US group opposes Biden admin’s steps on H1B visas

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US-visas

Washington: A US group on Thursday opposed the move of the Biden administration to reverse some decisions of the previous Trump administration with regard to H-1B visas, in particular going back to the lottery system for allocation of this most sought after work visa for foreign technology professionals.

The rule, Modification of Registration Requirement for Petitioners Seeking To File Cap-Subject H-1B Petitions, requires that US Citizenship and Immigration Services (USCIS) prioritise the higher-paid and higher-skilled foreign workers for H-1B cap-subject visas, thus ensuring US businesses have access to the best pool of foreign workers, while also discouraging wage suppression and creating unfair competition to American workers.

In its comment submitted to the Department of Homeland Security, the Federation for American Immigration Reform (FAIR) asserted that the implementation of the Trump administration rule would reduce abuse of the H-1B program by unscrupulous employers while also protecting American workers.

Founded in 1979, FAIR is the country’s largest immigration reform group.

“FAIR strongly supports the substance of the final rule and urges DHS to implement the rule without delay. As DHS has reiterated throughout the rulemaking process, prioritising wage levels in the registration selection process incentivises employers to offer higher wages, or to petition for positions requiring higher skills and higher-skilled aliens that are commensurate with higher wage levels, to increase the likelihood of selection for an eventual petition,” the comments note.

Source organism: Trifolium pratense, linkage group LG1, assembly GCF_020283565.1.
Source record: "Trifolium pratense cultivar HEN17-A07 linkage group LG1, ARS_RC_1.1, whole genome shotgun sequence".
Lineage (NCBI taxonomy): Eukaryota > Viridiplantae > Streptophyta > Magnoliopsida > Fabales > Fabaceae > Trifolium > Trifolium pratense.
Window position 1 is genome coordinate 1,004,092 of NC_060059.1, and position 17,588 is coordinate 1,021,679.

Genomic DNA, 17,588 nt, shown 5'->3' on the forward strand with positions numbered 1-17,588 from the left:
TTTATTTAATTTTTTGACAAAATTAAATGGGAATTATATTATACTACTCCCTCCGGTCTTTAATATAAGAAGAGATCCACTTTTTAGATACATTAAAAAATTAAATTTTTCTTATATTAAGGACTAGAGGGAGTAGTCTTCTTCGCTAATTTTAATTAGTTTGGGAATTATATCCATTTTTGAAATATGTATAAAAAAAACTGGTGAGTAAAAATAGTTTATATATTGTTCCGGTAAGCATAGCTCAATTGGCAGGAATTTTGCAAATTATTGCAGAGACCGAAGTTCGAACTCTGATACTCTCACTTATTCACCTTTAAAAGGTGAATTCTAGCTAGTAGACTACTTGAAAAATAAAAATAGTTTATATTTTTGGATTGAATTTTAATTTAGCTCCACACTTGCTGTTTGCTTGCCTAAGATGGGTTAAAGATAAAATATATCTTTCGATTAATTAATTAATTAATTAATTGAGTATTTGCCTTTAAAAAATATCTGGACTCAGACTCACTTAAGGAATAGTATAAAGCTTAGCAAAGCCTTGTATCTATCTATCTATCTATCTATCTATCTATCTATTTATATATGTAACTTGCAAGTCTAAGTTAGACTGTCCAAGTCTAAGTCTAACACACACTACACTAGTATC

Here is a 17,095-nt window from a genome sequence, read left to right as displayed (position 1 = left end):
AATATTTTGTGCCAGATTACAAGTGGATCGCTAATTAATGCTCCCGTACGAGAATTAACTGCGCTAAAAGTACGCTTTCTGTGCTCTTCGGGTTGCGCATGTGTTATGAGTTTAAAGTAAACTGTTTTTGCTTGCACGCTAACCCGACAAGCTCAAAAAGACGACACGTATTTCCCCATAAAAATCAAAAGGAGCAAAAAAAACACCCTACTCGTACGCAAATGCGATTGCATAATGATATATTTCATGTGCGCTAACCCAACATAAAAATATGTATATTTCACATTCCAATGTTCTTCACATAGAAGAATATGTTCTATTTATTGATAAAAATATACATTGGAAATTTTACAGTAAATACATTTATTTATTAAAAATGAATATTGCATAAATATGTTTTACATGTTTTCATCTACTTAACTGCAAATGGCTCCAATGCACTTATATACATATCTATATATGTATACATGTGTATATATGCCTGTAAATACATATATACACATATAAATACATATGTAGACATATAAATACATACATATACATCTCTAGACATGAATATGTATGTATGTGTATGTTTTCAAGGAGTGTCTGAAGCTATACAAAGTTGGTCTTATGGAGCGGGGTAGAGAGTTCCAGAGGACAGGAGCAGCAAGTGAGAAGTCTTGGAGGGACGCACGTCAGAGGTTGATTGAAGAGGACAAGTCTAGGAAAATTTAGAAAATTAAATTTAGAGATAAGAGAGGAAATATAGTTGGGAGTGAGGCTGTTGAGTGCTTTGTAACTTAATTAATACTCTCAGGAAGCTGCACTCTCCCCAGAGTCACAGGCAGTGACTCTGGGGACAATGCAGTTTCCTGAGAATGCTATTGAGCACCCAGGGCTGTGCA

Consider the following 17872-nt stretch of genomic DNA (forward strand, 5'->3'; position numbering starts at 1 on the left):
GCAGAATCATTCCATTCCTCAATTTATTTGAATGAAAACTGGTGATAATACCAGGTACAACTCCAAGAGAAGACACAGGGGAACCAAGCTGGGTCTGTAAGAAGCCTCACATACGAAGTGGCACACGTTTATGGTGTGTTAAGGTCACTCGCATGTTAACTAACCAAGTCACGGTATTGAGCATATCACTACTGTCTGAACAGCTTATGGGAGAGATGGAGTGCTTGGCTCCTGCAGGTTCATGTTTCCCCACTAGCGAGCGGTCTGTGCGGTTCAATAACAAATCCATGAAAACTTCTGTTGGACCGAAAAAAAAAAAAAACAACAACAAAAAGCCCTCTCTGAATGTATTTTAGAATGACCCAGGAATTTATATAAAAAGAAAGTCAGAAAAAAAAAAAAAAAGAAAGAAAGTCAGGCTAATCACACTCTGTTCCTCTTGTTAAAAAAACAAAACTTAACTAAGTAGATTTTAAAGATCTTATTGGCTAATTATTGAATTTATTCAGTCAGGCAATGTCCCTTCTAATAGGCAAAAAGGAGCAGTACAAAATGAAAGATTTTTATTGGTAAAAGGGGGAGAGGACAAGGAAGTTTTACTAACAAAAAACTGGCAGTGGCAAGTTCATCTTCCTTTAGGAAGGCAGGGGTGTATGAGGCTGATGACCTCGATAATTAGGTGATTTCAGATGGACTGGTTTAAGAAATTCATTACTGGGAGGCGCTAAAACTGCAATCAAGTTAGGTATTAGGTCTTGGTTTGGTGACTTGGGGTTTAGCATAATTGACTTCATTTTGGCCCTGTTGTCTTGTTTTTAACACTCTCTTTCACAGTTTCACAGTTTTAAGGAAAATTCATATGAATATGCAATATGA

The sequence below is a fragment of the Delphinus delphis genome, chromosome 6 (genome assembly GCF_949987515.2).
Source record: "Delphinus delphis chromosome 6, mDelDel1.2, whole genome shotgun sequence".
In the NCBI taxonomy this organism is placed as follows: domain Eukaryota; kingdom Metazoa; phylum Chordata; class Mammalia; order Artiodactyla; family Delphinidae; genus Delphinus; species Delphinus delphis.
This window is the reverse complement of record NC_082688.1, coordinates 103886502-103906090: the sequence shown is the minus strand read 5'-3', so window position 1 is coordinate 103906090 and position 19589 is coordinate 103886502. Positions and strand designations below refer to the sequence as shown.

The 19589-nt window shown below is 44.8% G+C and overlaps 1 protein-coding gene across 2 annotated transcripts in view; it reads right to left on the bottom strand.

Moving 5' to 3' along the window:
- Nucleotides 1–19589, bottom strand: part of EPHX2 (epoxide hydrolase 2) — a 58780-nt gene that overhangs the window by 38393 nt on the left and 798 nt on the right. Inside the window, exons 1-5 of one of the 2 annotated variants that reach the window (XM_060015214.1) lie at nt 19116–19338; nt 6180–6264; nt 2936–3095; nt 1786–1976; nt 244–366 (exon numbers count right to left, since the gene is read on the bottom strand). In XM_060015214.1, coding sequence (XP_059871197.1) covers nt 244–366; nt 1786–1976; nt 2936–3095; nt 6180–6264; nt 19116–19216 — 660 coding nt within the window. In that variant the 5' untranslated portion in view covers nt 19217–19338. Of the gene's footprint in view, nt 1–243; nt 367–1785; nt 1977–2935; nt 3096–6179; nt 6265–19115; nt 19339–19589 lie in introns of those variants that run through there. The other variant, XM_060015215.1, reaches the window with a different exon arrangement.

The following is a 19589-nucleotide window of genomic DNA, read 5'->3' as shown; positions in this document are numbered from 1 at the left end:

“President (Joe) Biden often portrays himself as a man from the ‘working class’ who is a tireless defender of the American worker,” said FAIR president Dan Stein.

“Yet his administration is set to postpone, by at least a year, an important rule change that prevents unscrupulous employers from using the H-1B program to undercut American wages while ensuring that companies that truly need skilled foreign workers have access to the best and the brightest,” he alleged.

Current DHS policies require USCIS to select registrations on a purely random basis, utilising a lottery system, when demand for H-1B visas exceeds the numerical limit set by statute, note the comments.

“This random lottery selection process places no weight on wage or skill levels and fails to ensure businesses actually have access to the best and brightest workers possible. Worse, the lottery creates a scenario where American workers could be replaced by foreign workers who can be paid significantly less or who possess considerably lower skills,” said Stein.

FAIR strongly urged DHS to implement these critical reforms without undue delay. “This final rule will allow DHS to more effectively protect US workers against competition from foreign labor at a time when US workers need protection more than ever. The acute fiscal harm that US workers are facing as a result of the COVID-19 pandemic will only be exacerbated if employers are encouraged to continue to underpay H-1B beneficiaries because of an outdated and illogical current wage structure,” it said.